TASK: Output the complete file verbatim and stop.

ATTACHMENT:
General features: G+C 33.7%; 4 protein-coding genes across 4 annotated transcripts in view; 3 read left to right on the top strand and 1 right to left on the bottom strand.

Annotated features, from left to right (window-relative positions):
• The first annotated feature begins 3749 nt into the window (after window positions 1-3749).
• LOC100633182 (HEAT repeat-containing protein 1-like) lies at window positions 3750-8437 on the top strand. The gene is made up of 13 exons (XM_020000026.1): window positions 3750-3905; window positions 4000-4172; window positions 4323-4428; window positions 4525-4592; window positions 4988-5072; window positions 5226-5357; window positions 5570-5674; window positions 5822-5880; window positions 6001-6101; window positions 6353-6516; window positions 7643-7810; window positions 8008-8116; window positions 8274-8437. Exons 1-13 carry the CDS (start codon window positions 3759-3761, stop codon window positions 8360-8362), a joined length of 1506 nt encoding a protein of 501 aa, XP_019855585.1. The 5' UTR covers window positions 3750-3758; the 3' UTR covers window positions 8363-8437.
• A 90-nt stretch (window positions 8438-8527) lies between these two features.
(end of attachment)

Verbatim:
General features: G+C 33.7%; 4 protein-coding genes across 4 annotated transcripts in view; 3 read left to right on the top strand and 1 right to left on the bottom strand.

Annotated features, from left to right (window-relative positions):
• The first annotated feature begins 3749 nt into the window (after window positions 1-3749).
• LOC100633182 (HEAT repeat-containing protein 1-like) lies at window positions 3750-8437 on the top strand. The gene is made up of 13 exons (XM_020000026.1): window positions 3750-3905; window positions 4000-4172; window positions 4323-4428; window positions 4525-4592; window positions 4988-5072; window positions 5226-5357; window positions 5570-5674; window positions 5822-5880; window positions 6001-6101; window positions 6353-6516; window positions 7643-7810; window positions 8008-8116; window positions 8274-8437. Exons 1-13 carry the CDS (start codon window positions 3759-3761, stop codon window positions 8360-8362), a joined length of 1506 nt encoding a protein of 501 aa, XP_019855585.1. The 5' UTR covers window positions 3750-3758; the 3' UTR covers window positions 8363-8437.
• A 90-nt stretch (window positions 8438-8527) lies between these two features.